Global land use changes – including forest fragmentation, agricultural expansion and concentrated animal production – are creating favorable “hot spots” for bats carrying the coronavirus and where conditions are right for disease. pass from bats to humans, according to an analysis released this week by researchers at the University of California at Berkeley, Politecnico di Milano (Polytechnic University of Milan) and Massey University in New Zealand.
While the exact origins of the SARS-CoV-2 virus remain unclear, scientists believe the disease likely arose when a virus that infects horseshoe bats was able to pass to humans, either directly through contact between wildlife and humans, either indirectly through the first infecting an intermediate animal host, such as the pangolin, sometimes known as the scaly anteater.
Horseshoe bats are known to carry a variety of coronaviruses, including strains genetically similar to those that cause COVID-19 and severe acute respiratory syndrome (SARS).
The new study used remote sensing to analyze land use patterns across the horseshoe bat’s range, which stretches from Western Europe to Southeast Asia.
By identifying areas of forest fragmentation, human settlement, and agricultural and animal production, and comparing them to known horseshoe bat habitats, they identified potential hotspots where habitat is favorable for these bat species, and hence these so-called zoonotic viruses could potentially jump from bats to humans.
The analysis also identified locations that could easily become hot spots with changes in land use.
Land use changes can have a significant impact on human health, both because we change the environment, but also because they can increase our exposure to zoonotic diseases. “
Paolo D’Odorico, study co-author and professor, Environmental Science, Policy and Management, UC Berkeley
“Every formal land use change must be assessed not only for environmental and social impacts on resources such as carbon stocks, microclimate and water availability, but also for potential chain reactions that could have an impact on human health. “
Most of the current hot spots are clustered in China, where a growing demand for meat products has led to the expansion of large-scale factory farming. Concentrated animal production is of particular concern as the practice brings together large populations of genetically similar, often immunocompromised animals that are highly vulnerable to epidemics, the researchers said.
The analysis also found that parts of Japan, northern Philippines and China south of Shanghai are at risk of becoming hotspots with increased forest fragmentation, while parts of Indochina and Thailand could become hot spots with an increase in animal production.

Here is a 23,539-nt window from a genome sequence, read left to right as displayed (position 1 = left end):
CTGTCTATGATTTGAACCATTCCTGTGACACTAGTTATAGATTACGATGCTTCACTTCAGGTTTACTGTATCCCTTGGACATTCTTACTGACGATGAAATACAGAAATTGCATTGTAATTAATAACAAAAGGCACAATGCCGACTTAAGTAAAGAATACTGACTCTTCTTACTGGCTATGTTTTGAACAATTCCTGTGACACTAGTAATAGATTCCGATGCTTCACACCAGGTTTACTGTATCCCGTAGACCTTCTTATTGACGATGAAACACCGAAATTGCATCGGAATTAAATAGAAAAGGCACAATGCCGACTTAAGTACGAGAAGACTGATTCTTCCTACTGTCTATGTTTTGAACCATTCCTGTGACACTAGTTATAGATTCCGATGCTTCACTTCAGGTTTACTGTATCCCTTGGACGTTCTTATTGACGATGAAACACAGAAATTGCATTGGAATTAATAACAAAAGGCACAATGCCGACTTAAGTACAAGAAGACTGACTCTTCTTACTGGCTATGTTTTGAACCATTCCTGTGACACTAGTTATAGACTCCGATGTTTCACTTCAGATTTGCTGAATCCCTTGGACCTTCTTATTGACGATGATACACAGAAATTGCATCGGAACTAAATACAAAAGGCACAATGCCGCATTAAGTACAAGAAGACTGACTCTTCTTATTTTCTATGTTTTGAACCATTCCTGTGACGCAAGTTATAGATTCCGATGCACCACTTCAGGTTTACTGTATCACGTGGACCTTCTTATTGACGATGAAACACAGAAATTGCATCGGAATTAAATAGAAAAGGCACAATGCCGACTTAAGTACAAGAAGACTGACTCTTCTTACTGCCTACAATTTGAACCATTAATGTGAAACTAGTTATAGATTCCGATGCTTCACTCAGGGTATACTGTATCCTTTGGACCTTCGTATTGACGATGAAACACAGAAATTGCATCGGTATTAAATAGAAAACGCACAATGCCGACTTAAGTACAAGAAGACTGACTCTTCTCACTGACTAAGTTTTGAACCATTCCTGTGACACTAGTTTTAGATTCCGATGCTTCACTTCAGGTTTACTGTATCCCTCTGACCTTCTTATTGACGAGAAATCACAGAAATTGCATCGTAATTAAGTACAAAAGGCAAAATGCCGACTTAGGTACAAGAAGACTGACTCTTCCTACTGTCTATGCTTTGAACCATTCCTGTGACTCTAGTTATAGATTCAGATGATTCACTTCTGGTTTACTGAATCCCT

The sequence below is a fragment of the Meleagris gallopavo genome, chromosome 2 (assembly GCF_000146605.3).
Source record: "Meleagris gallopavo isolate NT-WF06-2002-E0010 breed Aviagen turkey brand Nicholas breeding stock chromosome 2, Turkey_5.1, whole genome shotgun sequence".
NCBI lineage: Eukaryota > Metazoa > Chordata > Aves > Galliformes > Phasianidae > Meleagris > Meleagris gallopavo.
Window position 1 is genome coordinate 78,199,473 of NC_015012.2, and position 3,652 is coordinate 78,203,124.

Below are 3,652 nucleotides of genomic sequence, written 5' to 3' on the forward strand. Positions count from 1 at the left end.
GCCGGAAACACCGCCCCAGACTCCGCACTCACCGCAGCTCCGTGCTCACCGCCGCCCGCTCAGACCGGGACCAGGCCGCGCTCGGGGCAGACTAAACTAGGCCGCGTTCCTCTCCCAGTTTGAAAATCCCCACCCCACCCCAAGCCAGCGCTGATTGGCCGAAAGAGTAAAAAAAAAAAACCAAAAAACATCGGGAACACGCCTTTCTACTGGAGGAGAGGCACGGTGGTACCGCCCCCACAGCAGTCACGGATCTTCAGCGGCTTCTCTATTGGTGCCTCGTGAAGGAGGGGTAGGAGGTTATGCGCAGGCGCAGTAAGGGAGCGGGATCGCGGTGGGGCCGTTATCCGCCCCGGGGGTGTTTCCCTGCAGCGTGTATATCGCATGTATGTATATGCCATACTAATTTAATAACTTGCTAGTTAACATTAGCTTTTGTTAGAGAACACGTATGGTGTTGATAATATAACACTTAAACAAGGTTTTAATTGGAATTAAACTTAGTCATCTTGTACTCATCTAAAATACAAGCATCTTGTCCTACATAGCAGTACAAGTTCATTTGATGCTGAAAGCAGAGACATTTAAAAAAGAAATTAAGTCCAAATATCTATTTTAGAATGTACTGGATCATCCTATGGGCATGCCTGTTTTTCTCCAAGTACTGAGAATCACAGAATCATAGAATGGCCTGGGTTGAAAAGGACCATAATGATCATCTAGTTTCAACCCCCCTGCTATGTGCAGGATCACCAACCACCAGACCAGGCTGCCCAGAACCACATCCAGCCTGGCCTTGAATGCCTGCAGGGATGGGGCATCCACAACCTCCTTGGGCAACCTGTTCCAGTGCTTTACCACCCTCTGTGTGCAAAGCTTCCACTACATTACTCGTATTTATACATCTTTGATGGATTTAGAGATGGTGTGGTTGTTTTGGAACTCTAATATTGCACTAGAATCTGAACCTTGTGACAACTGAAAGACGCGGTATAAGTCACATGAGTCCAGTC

“The analyzes aimed to identify the possible emergence of new hotspots in response to an increase in one of the three land use attributes, highlighting both areas that could become susceptible to fallout and the type of land use change that could induce hotspot activation, ”said study co-author Maria Cristina Rulli, professor of hydrology and water and food security at Politecnico di Milano in Italy.
“We hope these findings could be useful in identifying region-specific targeted interventions needed to increase resilience to coronavirus outbursts. “
Human encroachment into natural habitat can also indirectly increase exposure to zoonotic diseases by reducing valuable biodiversity. When forest lands become fragmented and natural habitats are destroyed, species that need very specific habitat to survive, called “specialists”, can decrease or even disappear. Without competition from specialists, “generalist” species, less picky about their habitat, can take over.
Horseshoes are a generalist species and have often been observed in areas characterized by human disturbance. Previous work by Rulli, D’Odorico and study co-author David Hayman has also linked forest fragmentation and habitat destruction in Africa to Ebola virus outbreaks.
“By creating disadvantageous conditions for specialized species, generalist species can thrive,” D’Odorico said. “While we are not able to directly trace the transmission of SARS-CoV-2 from wildlife to humans, we do know that the type of land use change that brings humans into the picture is generally associated with the presence of those bats known to carry the virus. “
While China has been a leader in tree planting and other greening efforts over the past two decades, many trees have been planted in discontinuous land areas or forest fragments. To tilt the ecological balance in favor of specialized species, the creation of continuous zones of forest cover and wildlife corridors is more important than increasing the total tree cover.
“Human health is closely linked to environmental health and animal health,” D’Odorico said. “Our study is one of the first to connect the dots and really explore geographic land use data to see how humans come into contact with species that could be carriers.”